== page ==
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Times of India
20 April 2009
By Madhavi Rajadhyaksha
Mumbai,India

A mop left inside a patient’s stomach after a surgery, an expired drug administered to an ailing person or a hospital–acquired infection–medical errors are a nightmare for both doctors and patients. Such incidents, which are usually swept under the carpet, will now be recorded and reported to an independent body. This will be done in an attempt to streamline and improve the healthcare system.

The first step in this direction was taken on Sunday when a group of doctors, nurses, hospital administrators, patients’ groups and NGOs met at civic–run KEM Hospital to launch a patient safety initiative under the aegis of the World Health Organization’s “World Alliance for Patient Safety”, one of the first concerted efforts to deal with this issue.

“Till now, patient–doctor relations have hinged on a confrontationist we–versus–they approach. We are now trying to involve all stakeholders to improve the medical system from within,” said gynaecologist Nikhil Datar.

He pointed out that the western model, which was based on compensation laws and had led to doctors practising defensive medicine, had failed and it was time Indian doctors made a collaborative effort with patients to boost healthcare services.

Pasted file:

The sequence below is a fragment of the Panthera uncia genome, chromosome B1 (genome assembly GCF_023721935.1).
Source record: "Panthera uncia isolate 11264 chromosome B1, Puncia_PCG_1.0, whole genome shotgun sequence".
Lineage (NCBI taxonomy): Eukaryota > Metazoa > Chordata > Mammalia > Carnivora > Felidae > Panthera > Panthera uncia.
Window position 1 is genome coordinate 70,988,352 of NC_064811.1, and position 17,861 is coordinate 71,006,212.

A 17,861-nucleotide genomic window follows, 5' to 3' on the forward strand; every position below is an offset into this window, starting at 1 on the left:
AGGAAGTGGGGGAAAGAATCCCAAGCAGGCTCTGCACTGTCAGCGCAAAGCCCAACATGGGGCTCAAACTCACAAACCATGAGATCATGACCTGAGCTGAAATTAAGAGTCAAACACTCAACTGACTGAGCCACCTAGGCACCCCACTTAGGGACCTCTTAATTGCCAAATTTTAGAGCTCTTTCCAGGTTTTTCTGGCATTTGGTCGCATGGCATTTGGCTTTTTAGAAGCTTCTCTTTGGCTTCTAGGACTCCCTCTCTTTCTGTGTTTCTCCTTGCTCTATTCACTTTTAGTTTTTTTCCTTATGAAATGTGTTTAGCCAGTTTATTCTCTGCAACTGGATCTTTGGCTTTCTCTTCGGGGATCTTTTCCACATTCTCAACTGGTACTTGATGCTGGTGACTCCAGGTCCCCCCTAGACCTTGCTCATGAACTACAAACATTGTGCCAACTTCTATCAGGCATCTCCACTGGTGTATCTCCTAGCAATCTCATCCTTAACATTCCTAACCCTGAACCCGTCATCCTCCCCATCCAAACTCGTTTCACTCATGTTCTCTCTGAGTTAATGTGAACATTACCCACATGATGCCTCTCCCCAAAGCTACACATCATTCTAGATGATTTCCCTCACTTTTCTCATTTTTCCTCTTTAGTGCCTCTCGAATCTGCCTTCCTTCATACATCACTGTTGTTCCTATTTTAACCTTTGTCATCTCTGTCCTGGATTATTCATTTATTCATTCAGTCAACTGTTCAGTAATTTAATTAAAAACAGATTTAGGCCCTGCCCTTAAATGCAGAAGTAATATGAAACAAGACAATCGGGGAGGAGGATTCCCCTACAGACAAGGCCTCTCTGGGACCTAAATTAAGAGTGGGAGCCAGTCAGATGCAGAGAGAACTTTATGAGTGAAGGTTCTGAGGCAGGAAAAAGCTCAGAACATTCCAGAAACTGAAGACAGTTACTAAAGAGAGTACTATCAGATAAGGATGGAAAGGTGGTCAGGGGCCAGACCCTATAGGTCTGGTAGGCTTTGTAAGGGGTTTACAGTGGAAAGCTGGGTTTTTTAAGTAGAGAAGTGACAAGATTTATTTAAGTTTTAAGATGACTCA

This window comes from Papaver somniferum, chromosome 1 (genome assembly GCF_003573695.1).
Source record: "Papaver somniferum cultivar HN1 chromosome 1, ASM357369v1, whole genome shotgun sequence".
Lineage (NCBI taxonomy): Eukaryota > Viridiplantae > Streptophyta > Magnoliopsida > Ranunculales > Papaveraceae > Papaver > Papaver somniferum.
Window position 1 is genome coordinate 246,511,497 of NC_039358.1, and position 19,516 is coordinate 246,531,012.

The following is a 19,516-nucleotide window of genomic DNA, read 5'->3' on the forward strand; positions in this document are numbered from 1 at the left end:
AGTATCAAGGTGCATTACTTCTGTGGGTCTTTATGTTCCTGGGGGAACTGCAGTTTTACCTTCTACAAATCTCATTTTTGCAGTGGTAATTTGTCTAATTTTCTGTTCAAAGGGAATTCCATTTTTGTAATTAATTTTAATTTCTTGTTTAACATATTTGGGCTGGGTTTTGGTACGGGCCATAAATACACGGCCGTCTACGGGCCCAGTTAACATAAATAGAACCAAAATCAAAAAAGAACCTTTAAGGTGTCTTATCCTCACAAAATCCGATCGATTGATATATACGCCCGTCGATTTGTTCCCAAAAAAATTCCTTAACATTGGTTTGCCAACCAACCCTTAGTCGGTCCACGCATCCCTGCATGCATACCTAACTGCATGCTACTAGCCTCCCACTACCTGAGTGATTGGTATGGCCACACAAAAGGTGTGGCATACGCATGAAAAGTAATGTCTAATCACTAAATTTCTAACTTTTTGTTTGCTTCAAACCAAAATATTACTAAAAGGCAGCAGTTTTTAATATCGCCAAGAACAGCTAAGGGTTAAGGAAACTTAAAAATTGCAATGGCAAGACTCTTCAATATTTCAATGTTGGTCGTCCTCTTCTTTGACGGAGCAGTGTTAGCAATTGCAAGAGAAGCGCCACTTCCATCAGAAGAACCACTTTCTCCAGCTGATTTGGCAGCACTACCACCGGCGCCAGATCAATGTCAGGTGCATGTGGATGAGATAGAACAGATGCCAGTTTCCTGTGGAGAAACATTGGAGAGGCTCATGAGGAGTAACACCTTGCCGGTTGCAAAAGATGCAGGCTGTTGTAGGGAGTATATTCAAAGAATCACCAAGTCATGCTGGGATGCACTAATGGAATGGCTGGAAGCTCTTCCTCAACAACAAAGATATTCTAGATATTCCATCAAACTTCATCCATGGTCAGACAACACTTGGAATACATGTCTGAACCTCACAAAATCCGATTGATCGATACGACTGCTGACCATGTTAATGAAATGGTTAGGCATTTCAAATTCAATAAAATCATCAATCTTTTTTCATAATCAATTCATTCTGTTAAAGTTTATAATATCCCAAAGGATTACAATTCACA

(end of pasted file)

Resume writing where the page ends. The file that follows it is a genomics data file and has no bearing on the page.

Accordingly, the Indian Confederation for Healthcare Accreditation (ICHA), a non–profit organisation consisting of various associations, would spell out clear–cut healthcare standards, train employees of hospitals, nursing homes and clinics in spotting medical errors and adverse reactions as well as encourage them to report the same in order to create a “Desi” database.

“We want hospitals to report errors, even if it is done confidentially, so that we can identify problem areas and work on them. It won’t be a about a stamp of approval as much as a real effort to gain excellence in healthcare,” said Dr Akhil Sangal of the ICHA.

He cited the example of an initiative of voluntary reporting in the US, where bloodstream infections across hospitals were reduced by 66%.

The pan–India patient safety movement will be flagged off with Mumbai hospitals. Maharashtra has already taken the lead in the protection of patients by including a clause in a recently–approved ordinance protecting medical establishments against attacks.

The clause requires the government to set up a redressal committee for patients’ problems involving doctors, patient groups as well as government officials.

Dr Suhas Kate, president of the Association of Medical Consultants, told TOI that they had met additional chief secretary Chandra Iyengar last week to facilitate the setting up of a patient grievance redressal committee at the earliest

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